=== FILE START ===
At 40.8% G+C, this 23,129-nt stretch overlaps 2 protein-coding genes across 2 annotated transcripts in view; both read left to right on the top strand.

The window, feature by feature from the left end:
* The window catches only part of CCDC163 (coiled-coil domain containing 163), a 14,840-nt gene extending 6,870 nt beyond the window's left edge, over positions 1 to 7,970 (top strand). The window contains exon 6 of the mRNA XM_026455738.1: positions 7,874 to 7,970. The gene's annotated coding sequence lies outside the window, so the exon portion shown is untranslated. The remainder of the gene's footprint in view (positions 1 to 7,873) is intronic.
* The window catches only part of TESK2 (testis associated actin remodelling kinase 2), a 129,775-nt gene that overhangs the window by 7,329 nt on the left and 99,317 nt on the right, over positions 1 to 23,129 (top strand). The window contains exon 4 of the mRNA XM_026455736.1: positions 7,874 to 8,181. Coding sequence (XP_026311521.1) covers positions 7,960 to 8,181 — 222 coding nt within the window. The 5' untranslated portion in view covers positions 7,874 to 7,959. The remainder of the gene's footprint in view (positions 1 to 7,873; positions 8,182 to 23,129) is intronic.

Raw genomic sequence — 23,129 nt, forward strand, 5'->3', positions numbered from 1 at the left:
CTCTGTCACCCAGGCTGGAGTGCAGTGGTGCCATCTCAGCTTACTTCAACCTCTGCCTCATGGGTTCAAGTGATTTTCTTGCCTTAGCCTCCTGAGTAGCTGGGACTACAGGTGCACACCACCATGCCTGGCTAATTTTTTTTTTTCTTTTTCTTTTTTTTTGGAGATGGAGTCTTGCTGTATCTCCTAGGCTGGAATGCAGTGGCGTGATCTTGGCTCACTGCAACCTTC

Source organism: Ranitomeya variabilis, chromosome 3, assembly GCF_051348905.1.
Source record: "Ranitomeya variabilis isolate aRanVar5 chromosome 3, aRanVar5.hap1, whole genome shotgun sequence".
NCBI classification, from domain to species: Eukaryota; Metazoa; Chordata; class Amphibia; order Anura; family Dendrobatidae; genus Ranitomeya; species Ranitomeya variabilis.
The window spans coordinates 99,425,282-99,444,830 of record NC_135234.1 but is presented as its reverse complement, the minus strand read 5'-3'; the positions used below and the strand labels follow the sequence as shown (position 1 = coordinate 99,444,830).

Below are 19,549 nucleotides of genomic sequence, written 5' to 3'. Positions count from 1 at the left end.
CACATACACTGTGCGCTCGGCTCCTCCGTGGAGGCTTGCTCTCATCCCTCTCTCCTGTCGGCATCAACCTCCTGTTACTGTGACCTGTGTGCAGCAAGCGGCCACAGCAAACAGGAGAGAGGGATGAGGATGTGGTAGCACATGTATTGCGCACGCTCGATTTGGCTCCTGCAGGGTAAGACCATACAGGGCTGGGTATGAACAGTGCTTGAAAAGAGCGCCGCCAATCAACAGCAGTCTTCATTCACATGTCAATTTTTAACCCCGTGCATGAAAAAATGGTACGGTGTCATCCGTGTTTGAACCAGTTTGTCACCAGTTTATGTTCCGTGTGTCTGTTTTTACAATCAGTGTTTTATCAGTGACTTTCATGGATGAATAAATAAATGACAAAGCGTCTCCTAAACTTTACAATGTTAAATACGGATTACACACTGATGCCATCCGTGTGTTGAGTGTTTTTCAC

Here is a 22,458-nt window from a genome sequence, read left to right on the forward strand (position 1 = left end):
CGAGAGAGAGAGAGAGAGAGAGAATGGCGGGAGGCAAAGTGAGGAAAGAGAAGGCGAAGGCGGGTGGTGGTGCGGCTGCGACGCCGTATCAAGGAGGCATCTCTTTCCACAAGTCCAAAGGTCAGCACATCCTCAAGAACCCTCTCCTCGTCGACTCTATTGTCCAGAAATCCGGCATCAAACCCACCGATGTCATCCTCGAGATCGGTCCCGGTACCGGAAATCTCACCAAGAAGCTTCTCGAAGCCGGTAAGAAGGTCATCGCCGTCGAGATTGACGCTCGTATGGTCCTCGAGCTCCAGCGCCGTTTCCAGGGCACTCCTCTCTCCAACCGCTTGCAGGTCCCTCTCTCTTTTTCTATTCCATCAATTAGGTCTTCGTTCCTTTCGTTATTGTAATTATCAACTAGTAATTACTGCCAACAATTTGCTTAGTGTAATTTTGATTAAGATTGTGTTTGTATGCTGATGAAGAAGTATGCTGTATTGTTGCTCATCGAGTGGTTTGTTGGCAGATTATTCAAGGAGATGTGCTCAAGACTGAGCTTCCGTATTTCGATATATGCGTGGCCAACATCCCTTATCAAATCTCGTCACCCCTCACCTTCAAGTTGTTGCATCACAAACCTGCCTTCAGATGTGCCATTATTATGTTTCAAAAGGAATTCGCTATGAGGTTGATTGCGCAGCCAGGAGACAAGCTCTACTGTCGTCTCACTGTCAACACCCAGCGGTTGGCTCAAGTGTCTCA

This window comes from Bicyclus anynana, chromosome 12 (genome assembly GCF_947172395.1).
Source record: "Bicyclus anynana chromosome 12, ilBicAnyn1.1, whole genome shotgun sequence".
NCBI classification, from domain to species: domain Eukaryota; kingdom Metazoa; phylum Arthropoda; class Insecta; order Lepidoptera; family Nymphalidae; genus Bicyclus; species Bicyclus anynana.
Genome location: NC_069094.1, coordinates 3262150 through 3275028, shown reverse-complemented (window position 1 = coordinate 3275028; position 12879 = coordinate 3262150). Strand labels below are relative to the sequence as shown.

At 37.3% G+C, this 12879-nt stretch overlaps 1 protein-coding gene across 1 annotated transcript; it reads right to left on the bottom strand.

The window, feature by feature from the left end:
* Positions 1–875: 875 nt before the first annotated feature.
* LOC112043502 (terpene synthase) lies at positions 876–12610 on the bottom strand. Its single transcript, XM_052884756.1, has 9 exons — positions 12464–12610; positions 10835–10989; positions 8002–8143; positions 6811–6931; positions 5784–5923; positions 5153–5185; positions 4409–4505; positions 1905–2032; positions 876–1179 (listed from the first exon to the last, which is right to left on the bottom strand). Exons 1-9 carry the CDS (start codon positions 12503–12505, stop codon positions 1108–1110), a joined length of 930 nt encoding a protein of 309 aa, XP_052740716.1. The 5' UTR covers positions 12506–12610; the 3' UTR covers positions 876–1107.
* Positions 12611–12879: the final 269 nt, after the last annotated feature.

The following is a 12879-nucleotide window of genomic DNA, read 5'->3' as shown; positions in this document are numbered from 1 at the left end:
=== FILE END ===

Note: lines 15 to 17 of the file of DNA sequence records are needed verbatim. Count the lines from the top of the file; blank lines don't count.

This window comes from Bicyclus anynana, chromosome 12 (genome assembly GCF_947172395.1).
Source record: "Bicyclus anynana chromosome 12, ilBicAnyn1.1, whole genome shotgun sequence".
NCBI classification, from domain to species: domain Eukaryota; kingdom Metazoa; phylum Arthropoda; class Insecta; order Lepidoptera; family Nymphalidae; genus Bicyclus; species Bicyclus anynana.